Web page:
An old-fashioned picnic is a great way to celebrate a summer birthday. Picnic or classic barbecue-type foods.combined with things such as sack races, face painting, and egg-and-spoon races can make for a lovely, nostalgic celebration under the sun.
Stick to a barbecue-themed menu, including burgers, hot dogs, chicken, or other favorite grilled meats. Serve traditional picnic side dishes, too, such as potato salad, baked beans, coleslaw, and potato chips.
Watermelon is a must. You could also make fruit kebabs if you're looking for an easy way to serve fruit to kids. Consider using plastic skewers with rounded tips instead of pointed wooden ones because they're safer for young children.
For dessert, summer and apple pie go well together. But if your picnic party celebrates a birthday, don't forget the birthday cake and ice cream. You could set up an ice cream cone station where the kids can top their ice cream with sprinkles, cherries, and other treats (You might want to offer bowls in case those ice cream cones get a little top heavy.).
Serve the food in red plastic food baskets lined with red-and-white checkered napkins or parchment paper.
You could set up a large jug of lemonade or put out individual lemonade bottles. Replace the bottles' labels with your own, perhaps by cutting strips of red-and-white checked paper, which is often sold by the sheet at scrapbooking or craft stores.
Picnic Party Decorations
Don't feel like you need to go overboard on decorations. Your backyard is probably lovely enough as it is, and the whole gist of the party is a celebration of yesteryear's simpler times, anyway.
You could add a few touches, though, such as red-and-white checkered tablecloths and balloons.
Old-fashioned looking soda bottles make a cute display in a galvanized bucket of ice, but consider whether the guests are old enough to walk safely with glass bottles in their hands.
Games and Activities
In addition to the potato sack races and face painting, some favorite classic games include kick the can and wheelbarrow relays.
Create an apple tree bean bag toss. First, make bean bags shaped like apples (or just make red squares and call them apples—the kids won't care). Then, cut a tree shape from plywood, heavy corrugated cardboard or another sturdy material. Cut round holes in the tree. Lean it against your house or build support legs behind it. Have the kids take turns seeing how many "apples" they can throw through the holes.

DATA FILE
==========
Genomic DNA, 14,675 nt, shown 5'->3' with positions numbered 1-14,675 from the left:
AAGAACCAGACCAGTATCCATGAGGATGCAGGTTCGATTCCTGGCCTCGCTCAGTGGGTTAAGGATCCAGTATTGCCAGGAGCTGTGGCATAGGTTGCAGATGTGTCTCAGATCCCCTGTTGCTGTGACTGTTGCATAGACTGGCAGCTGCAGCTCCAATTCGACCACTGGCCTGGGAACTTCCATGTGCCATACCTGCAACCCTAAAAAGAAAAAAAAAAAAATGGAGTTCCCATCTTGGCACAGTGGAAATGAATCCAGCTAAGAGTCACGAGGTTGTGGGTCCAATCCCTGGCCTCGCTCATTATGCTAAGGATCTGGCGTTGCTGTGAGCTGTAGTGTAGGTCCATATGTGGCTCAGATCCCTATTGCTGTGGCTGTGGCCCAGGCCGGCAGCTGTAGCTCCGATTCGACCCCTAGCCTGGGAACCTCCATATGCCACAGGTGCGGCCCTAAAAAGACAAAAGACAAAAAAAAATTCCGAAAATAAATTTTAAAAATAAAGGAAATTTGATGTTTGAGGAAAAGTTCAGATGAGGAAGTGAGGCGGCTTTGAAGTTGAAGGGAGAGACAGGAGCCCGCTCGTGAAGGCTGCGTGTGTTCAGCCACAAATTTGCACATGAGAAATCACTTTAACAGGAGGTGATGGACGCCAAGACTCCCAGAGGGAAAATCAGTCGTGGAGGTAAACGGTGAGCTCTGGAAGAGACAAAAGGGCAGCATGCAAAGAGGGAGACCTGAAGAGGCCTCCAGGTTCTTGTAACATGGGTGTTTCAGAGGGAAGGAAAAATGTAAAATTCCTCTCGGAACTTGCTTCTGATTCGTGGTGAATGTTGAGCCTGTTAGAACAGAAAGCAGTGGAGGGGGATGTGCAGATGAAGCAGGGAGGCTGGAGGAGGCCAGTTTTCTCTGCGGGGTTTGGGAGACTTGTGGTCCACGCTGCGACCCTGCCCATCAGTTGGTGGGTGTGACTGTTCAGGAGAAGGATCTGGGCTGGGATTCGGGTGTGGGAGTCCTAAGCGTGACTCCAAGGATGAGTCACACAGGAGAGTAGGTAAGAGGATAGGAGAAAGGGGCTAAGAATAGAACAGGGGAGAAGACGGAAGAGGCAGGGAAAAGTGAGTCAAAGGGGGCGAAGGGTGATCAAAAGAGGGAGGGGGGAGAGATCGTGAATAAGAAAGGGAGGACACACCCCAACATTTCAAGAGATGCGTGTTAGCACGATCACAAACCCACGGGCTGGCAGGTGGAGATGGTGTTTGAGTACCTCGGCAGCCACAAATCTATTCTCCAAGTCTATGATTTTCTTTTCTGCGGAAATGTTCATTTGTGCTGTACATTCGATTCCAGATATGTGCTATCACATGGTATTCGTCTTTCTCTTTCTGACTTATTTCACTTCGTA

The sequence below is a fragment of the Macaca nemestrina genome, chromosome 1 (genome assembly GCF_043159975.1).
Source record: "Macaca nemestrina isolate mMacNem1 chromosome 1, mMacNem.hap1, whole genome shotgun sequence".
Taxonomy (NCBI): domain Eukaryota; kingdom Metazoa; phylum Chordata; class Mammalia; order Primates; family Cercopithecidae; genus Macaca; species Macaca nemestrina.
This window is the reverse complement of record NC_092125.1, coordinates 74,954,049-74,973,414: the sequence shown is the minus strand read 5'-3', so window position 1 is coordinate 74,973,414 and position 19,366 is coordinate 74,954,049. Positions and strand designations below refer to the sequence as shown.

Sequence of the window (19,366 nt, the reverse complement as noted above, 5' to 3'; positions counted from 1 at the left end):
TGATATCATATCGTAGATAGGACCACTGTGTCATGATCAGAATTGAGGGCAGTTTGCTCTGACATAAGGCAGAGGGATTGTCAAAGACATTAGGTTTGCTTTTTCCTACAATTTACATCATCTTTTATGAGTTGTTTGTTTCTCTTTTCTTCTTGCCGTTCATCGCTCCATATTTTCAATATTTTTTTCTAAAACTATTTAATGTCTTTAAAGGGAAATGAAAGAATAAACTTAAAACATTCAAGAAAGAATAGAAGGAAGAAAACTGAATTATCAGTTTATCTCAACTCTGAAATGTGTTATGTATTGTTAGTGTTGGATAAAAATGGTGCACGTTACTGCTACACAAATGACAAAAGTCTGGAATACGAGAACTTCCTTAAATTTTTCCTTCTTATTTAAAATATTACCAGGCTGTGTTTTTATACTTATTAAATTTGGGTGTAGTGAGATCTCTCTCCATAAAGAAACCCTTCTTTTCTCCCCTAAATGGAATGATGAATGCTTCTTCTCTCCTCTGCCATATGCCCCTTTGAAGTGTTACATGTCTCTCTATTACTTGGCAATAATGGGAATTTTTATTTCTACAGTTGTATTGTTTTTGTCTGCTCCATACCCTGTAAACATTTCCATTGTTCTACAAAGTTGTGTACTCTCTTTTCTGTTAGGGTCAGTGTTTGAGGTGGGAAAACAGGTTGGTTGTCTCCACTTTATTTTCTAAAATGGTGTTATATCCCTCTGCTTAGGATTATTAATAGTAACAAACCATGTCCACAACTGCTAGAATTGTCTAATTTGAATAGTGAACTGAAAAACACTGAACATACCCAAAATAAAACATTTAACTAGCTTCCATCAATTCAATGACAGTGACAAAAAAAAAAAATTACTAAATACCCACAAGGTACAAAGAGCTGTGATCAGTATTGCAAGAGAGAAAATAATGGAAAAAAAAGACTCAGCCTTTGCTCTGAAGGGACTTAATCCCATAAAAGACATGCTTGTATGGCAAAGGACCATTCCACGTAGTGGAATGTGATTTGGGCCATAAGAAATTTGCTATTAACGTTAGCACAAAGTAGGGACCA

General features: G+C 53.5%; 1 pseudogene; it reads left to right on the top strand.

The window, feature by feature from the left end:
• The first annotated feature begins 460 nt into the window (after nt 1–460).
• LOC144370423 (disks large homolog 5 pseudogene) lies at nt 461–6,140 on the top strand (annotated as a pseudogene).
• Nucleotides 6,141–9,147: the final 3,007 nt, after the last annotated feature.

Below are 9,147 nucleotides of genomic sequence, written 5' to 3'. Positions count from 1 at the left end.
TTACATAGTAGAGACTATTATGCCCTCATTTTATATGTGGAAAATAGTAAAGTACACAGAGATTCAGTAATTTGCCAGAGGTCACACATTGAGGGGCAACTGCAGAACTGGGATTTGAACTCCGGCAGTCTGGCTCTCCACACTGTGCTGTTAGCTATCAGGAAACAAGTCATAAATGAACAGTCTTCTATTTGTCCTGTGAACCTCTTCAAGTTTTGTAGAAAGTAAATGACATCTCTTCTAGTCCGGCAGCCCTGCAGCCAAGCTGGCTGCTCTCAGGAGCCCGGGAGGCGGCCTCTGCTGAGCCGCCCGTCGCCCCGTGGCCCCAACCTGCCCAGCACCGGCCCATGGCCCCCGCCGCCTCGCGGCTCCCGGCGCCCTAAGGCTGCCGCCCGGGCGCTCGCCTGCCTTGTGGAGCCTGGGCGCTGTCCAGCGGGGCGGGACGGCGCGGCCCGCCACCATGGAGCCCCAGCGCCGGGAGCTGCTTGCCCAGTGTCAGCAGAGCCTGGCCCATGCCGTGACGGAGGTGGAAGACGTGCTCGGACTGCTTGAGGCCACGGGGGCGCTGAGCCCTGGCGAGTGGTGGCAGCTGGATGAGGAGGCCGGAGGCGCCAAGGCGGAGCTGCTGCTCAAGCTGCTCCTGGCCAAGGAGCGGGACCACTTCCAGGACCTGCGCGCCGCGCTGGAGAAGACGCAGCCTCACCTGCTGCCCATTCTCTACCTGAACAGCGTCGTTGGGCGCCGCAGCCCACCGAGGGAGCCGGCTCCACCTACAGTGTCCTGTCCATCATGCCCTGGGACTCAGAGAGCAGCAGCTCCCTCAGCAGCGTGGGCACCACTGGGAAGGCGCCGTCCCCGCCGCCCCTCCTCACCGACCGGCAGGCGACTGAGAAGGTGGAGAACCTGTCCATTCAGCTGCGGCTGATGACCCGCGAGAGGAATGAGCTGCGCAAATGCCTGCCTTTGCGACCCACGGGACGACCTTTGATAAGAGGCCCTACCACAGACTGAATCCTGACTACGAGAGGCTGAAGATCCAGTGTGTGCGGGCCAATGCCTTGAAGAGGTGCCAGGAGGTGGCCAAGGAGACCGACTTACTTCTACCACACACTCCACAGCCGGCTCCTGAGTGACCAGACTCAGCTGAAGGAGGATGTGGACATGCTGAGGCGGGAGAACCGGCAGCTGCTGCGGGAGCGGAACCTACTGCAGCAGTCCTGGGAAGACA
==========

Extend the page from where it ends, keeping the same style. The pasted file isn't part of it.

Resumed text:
Some activities could all be part of a backyard carnival. The guests could go from booth to booth participating in the face painting, bean bag toss, and bouncy castle, for example. Give the youngsters a strip of tickets so they can "pay" their way at the various booths.
A classic penny carnival booth involves building a simple shelter and giving kids outside the shelter a fishing pole (a tree branch with a string and a clothespin attached will do). Decorate the shelter to look like water, then have an adult or older child hide behind the shelter and attach small candies or other prizes to the clothespin while the younger children "fish" from the other side.
What's more traditional than having the kids take a few whacks at a pinata? Since this is a picnic party, try to make your pinata in the design of an apple, ladybug, or picnic basket.
A fun activity for the adults and kids to do together is to play bingo. Have an adult or older teen dress up like a bingo caller (think tacky vest and matching visor) and award prizes for the winners of each round.
Prizes and Favors
For favors, you could give each child a miniature picnic basket filled with treasures, such as temporary tattoos and cherry-shaped gummy candies.
Prizes for games could be boxes of Cracker Jack, jump ropes, a set of jacks, or sidewalk chalk.
Lemonade mix in canning jars is another fun gift for summer picnic guests.